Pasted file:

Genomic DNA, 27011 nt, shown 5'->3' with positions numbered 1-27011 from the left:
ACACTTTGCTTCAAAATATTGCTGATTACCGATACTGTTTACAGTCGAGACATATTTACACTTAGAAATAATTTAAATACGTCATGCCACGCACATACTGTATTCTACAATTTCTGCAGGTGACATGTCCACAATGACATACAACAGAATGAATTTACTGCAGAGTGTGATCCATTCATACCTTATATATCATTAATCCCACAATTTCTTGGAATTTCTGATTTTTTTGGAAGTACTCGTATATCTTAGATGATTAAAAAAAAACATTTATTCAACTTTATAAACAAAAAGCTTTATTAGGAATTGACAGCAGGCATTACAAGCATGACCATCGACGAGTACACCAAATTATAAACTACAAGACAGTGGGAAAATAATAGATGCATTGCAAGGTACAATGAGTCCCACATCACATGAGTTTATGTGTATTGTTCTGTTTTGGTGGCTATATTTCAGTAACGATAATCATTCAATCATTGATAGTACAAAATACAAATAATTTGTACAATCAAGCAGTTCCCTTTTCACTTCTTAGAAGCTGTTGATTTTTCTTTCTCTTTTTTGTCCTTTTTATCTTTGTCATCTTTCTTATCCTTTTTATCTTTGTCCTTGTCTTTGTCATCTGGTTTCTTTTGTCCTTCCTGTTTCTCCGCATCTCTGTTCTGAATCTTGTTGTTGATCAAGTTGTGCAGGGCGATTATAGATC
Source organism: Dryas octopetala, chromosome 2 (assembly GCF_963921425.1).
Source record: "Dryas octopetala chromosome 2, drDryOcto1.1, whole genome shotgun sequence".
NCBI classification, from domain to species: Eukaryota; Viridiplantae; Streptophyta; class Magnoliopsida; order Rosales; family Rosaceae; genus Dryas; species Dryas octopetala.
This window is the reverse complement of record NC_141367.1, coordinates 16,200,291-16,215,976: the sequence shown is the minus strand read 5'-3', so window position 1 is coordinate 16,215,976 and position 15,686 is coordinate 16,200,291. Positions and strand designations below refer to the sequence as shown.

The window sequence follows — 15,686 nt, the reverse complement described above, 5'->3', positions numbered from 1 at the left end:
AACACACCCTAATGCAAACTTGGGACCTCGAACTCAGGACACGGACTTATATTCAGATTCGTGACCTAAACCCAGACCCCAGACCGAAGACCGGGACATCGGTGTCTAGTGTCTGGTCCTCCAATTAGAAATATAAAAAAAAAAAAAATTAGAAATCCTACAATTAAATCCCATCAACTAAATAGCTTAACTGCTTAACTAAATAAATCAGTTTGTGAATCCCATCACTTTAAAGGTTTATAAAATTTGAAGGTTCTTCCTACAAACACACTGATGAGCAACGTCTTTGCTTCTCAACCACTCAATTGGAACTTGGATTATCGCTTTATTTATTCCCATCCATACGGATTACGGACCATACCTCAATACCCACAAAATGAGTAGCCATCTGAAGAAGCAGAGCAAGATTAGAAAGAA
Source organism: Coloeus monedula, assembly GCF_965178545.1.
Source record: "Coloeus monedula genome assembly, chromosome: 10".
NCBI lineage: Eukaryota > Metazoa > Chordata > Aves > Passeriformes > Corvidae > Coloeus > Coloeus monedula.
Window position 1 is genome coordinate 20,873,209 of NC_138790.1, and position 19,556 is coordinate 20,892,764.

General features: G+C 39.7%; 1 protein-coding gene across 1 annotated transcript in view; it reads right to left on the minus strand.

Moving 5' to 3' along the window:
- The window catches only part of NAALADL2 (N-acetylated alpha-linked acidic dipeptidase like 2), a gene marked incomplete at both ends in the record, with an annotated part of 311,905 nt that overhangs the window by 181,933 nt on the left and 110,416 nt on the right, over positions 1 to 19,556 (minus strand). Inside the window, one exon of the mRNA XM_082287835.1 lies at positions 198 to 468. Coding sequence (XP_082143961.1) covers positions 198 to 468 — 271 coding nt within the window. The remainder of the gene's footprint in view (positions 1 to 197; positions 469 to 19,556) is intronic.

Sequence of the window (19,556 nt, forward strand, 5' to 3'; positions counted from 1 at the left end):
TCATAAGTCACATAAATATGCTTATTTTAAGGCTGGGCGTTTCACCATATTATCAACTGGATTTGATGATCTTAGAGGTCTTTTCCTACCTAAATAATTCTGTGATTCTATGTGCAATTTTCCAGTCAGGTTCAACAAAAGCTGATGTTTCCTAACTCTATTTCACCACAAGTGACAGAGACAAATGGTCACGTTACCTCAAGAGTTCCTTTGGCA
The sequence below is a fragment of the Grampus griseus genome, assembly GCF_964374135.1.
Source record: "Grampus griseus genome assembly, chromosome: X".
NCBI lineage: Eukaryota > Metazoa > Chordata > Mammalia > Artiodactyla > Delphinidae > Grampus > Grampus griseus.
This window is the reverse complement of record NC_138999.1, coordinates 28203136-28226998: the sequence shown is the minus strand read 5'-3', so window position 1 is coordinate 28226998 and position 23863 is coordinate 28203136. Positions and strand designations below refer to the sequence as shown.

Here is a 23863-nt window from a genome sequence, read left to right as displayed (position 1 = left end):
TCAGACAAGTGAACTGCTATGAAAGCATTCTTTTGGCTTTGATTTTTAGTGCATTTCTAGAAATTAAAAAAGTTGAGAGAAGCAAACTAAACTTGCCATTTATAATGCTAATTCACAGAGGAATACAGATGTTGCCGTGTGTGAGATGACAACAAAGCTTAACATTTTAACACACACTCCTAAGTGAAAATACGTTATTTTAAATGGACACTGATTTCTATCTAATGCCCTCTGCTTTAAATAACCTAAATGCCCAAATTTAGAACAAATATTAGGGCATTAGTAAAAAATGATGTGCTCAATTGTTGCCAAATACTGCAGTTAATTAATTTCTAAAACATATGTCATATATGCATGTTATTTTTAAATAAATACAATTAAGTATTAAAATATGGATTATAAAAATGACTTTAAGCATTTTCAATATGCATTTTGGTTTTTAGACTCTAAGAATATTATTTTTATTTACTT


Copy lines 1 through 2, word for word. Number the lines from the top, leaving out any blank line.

Genomic DNA, 27011 nt, shown 5'->3' with positions numbered 1-27011 from the left:
ACACTTTGCTTCAAAATATTGCTGATTACCGATACTGTTTACAGTCGAGACATATTTACACTTAGAAATAATTTAAATACGTCATGCCACGCACATACTGTATTCTACAATTTCTGCAGGTGACATGTCCACAATGACATACAACAGAATGAATTTACTGCAGAGTGTGATCCATTCATACCTTATATATCATTAATCCCACAATTTCTTGGAATTTCTGATTTTTTTGGAAGTACTCGTATATCTTAGATGATTAAAAAAAAACATTTATTCAACTTTATAAACAAAAAGCTTTATTAGGAATTGACAGCAGGCATTACAAGCATGACCATCGACGAGTACACCAAATTATAAACTACAAGACAGTGGGAAAATAATAGATGCATTGCAAGGTACAATGAGTCCCACATCACATGAGTTTATGTGTATTGTTCTGTTTTGGTGGCTATATTTCAGTAACGATAATCATTCAATCATTGATAGTACAAAATACAAATAATTTGTACAATCAAGCAGTTCCCTTTTCACTTCTTAGAAGCTGTTGATTTTTCTTTCTCTTTTTTGTCCTTTTTATCTTTGTCATCTTTCTTATCCTTTTTATCTTTGTCCTTGTCTTTGTCATCTGGTTTCTTTTGTCCTTCCTGTTTCTCCGCATCTCTGTTCTGAATCTTGTTGTTGATCAAGTTGTGCAGGGCGATTATAGATC